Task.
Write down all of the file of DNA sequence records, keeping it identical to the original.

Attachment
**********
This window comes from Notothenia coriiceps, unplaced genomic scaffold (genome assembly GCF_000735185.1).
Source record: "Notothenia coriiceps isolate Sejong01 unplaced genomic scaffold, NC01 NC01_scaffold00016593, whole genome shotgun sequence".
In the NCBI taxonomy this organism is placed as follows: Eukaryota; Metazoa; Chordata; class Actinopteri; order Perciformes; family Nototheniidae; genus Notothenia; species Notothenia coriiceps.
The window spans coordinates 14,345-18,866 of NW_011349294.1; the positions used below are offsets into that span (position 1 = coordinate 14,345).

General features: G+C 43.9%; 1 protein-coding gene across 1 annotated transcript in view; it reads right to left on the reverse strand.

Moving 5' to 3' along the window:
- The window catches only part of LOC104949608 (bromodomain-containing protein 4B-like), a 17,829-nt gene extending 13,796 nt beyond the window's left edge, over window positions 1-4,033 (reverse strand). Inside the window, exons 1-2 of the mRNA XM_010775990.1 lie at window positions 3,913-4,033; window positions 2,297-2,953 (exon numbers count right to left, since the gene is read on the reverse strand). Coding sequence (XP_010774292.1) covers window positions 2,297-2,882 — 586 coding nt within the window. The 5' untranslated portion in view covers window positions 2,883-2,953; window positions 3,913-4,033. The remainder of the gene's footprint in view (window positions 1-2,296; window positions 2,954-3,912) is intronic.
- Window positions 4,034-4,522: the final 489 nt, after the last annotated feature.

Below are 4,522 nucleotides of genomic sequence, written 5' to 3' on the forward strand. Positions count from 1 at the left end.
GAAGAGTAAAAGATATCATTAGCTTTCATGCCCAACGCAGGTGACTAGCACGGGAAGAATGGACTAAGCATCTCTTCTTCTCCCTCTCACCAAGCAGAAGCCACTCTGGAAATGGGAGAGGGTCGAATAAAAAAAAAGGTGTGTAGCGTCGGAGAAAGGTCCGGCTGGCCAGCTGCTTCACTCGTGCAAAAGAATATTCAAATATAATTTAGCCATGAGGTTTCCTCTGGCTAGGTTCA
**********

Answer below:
This window comes from Notothenia coriiceps, unplaced genomic scaffold (genome assembly GCF_000735185.1).
Source record: "Notothenia coriiceps isolate Sejong01 unplaced genomic scaffold, NC01 NC01_scaffold00016593, whole genome shotgun sequence".
In the NCBI taxonomy this organism is placed as follows: Eukaryota; Metazoa; Chordata; class Actinopteri; order Perciformes; family Nototheniidae; genus Notothenia; species Notothenia coriiceps.
The window spans coordinates 14,345-18,866 of NW_011349294.1; the positions used below are offsets into that span (position 1 = coordinate 14,345).

General features: G+C 43.9%; 1 protein-coding gene across 1 annotated transcript in view; it reads right to left on the reverse strand.

Moving 5' to 3' along the window:
- The window catches only part of LOC104949608 (bromodomain-containing protein 4B-like), a 17,829-nt gene extending 13,796 nt beyond the window's left edge, over window positions 1-4,033 (reverse strand). Inside the window, exons 1-2 of the mRNA XM_010775990.1 lie at window positions 3,913-4,033; window positions 2,297-2,953 (exon numbers count right to left, since the gene is read on the reverse strand). Coding sequence (XP_010774292.1) covers window positions 2,297-2,882 — 586 coding nt within the window. The 5' untranslated portion in view covers window positions 2,883-2,953; window positions 3,913-4,033. The remainder of the gene's footprint in view (window positions 1-2,296; window positions 2,954-3,912) is intronic.
- Window positions 4,034-4,522: the final 489 nt, after the last annotated feature.

Below are 4,522 nucleotides of genomic sequence, written 5' to 3' on the forward strand. Positions count from 1 at the left end.
GAAGAGTAAAAGATATCATTAGCTTTCATGCCCAACGCAGGTGACTAGCACGGGAAGAATGGACTAAGCATCTCTTCTTCTCCCTCTCACCAAGCAGAAGCCACTCTGGAAATGGGAGAGGGTCGAATAAAAAAAAAGGTGTGTAGCGTCGGAGAAAGGTCCGGCTGGCCAGCTGCTTCACTCGTGCAAAAGAATATTCAAATATAATTTAGCCATGAGGTTTCCTCTGGCTAGGTTCA